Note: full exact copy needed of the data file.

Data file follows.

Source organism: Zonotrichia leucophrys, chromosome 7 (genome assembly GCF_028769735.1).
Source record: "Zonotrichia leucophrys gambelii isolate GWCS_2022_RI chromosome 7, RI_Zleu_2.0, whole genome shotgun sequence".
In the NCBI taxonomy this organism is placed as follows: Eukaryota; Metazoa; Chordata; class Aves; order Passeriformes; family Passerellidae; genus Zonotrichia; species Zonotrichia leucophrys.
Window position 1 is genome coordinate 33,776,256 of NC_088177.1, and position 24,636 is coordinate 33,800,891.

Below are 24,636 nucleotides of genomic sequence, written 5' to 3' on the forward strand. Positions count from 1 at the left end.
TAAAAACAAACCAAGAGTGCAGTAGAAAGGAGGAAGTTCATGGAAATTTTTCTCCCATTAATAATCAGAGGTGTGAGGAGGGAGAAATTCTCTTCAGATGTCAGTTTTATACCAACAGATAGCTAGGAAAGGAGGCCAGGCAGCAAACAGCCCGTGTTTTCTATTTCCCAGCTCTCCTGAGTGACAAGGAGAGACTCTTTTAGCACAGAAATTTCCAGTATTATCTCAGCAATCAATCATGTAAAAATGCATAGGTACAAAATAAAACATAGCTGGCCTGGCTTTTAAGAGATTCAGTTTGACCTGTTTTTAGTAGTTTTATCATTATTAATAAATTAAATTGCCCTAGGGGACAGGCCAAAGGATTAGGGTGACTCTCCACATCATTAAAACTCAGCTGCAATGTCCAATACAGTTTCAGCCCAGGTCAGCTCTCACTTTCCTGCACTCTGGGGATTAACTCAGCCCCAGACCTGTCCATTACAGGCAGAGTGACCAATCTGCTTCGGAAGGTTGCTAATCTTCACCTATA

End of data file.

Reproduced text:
Source organism: Zonotrichia leucophrys, chromosome 7 (genome assembly GCF_028769735.1).
Source record: "Zonotrichia leucophrys gambelii isolate GWCS_2022_RI chromosome 7, RI_Zleu_2.0, whole genome shotgun sequence".
In the NCBI taxonomy this organism is placed as follows: Eukaryota; Metazoa; Chordata; class Aves; order Passeriformes; family Passerellidae; genus Zonotrichia; species Zonotrichia leucophrys.
Window position 1 is genome coordinate 33,776,256 of NC_088177.1, and position 24,636 is coordinate 33,800,891.

Below are 24,636 nucleotides of genomic sequence, written 5' to 3' on the forward strand. Positions count from 1 at the left end.
TAAAAACAAACCAAGAGTGCAGTAGAAAGGAGGAAGTTCATGGAAATTTTTCTCCCATTAATAATCAGAGGTGTGAGGAGGGAGAAATTCTCTTCAGATGTCAGTTTTATACCAACAGATAGCTAGGAAAGGAGGCCAGGCAGCAAACAGCCCGTGTTTTCTATTTCCCAGCTCTCCTGAGTGACAAGGAGAGACTCTTTTAGCACAGAAATTTCCAGTATTATCTCAGCAATCAATCATGTAAAAATGCATAGGTACAAAATAAAACATAGCTGGCCTGGCTTTTAAGAGATTCAGTTTGACCTGTTTTTAGTAGTTTTATCATTATTAATAAATTAAATTGCCCTAGGGGACAGGCCAAAGGATTAGGGTGACTCTCCACATCATTAAAACTCAGCTGCAATGTCCAATACAGTTTCAGCCCAGGTCAGCTCTCACTTTCCTGCACTCTGGGGATTAACTCAGCCCCAGACCTGTCCATTACAGGCAGAGTGACCAATCTGCTTCGGAAGGTTGCTAATCTTCACCTATA